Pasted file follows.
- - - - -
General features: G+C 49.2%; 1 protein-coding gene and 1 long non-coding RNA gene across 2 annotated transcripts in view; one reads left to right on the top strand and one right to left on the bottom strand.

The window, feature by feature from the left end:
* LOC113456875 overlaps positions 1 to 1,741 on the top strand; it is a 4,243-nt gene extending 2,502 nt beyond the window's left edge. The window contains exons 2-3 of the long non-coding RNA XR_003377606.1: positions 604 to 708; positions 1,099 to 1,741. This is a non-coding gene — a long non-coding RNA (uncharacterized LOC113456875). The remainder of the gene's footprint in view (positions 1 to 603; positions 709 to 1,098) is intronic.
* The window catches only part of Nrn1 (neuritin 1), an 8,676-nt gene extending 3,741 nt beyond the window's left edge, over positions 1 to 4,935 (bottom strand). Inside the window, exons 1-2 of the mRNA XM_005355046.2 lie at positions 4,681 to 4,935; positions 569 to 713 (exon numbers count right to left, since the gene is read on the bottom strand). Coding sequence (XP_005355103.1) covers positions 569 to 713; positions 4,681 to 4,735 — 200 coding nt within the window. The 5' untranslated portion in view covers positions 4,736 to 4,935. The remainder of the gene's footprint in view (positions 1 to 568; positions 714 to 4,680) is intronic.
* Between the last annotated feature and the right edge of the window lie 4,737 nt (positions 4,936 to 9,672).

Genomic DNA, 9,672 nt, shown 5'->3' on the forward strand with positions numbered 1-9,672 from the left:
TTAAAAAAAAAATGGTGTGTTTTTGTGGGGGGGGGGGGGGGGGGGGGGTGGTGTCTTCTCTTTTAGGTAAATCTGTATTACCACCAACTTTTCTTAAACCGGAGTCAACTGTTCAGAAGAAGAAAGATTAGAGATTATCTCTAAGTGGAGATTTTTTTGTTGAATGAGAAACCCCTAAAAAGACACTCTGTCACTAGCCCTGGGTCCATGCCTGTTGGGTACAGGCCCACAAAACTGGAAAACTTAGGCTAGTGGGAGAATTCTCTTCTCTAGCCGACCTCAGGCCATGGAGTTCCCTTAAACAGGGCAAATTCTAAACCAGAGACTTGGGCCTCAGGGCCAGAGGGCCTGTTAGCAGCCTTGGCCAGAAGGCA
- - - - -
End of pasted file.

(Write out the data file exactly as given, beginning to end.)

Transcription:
General features: G+C 49.2%; 1 protein-coding gene and 1 long non-coding RNA gene across 2 annotated transcripts in view; one reads left to right on the top strand and one right to left on the bottom strand.

The window, feature by feature from the left end:
* LOC113456875 overlaps positions 1 to 1,741 on the top strand; it is a 4,243-nt gene extending 2,502 nt beyond the window's left edge. The window contains exons 2-3 of the long non-coding RNA XR_003377606.1: positions 604 to 708; positions 1,099 to 1,741. This is a non-coding gene — a long non-coding RNA (uncharacterized LOC113456875). The remainder of the gene's footprint in view (positions 1 to 603; positions 709 to 1,098) is intronic.
* The window catches only part of Nrn1 (neuritin 1), an 8,676-nt gene extending 3,741 nt beyond the window's left edge, over positions 1 to 4,935 (bottom strand). Inside the window, exons 1-2 of the mRNA XM_005355046.2 lie at positions 4,681 to 4,935; positions 569 to 713 (exon numbers count right to left, since the gene is read on the bottom strand). Coding sequence (XP_005355103.1) covers positions 569 to 713; positions 4,681 to 4,735 — 200 coding nt within the window. The 5' untranslated portion in view covers positions 4,736 to 4,935. The remainder of the gene's footprint in view (positions 1 to 568; positions 714 to 4,680) is intronic.
* Between the last annotated feature and the right edge of the window lie 4,737 nt (positions 4,936 to 9,672).

Genomic DNA, 9,672 nt, shown 5'->3' on the forward strand with positions numbered 1-9,672 from the left:
TTAAAAAAAAAATGGTGTGTTTTTGTGGGGGGGGGGGGGGGGGGGGGGTGGTGTCTTCTCTTTTAGGTAAATCTGTATTACCACCAACTTTTCTTAAACCGGAGTCAACTGTTCAGAAGAAGAAAGATTAGAGATTATCTCTAAGTGGAGATTTTTTTGTTGAATGAGAAACCCCTAAAAAGACACTCTGTCACTAGCCCTGGGTCCATGCCTGTTGGGTACAGGCCCACAAAACTGGAAAACTTAGGCTAGTGGGAGAATTCTCTTCTCTAGCCGACCTCAGGCCATGGAGTTCCCTTAAACAGGGCAAATTCTAAACCAGAGACTTGGGCCTCAGGGCCAGAGGGCCTGTTAGCAGCCTTGGCCAGAAGGCA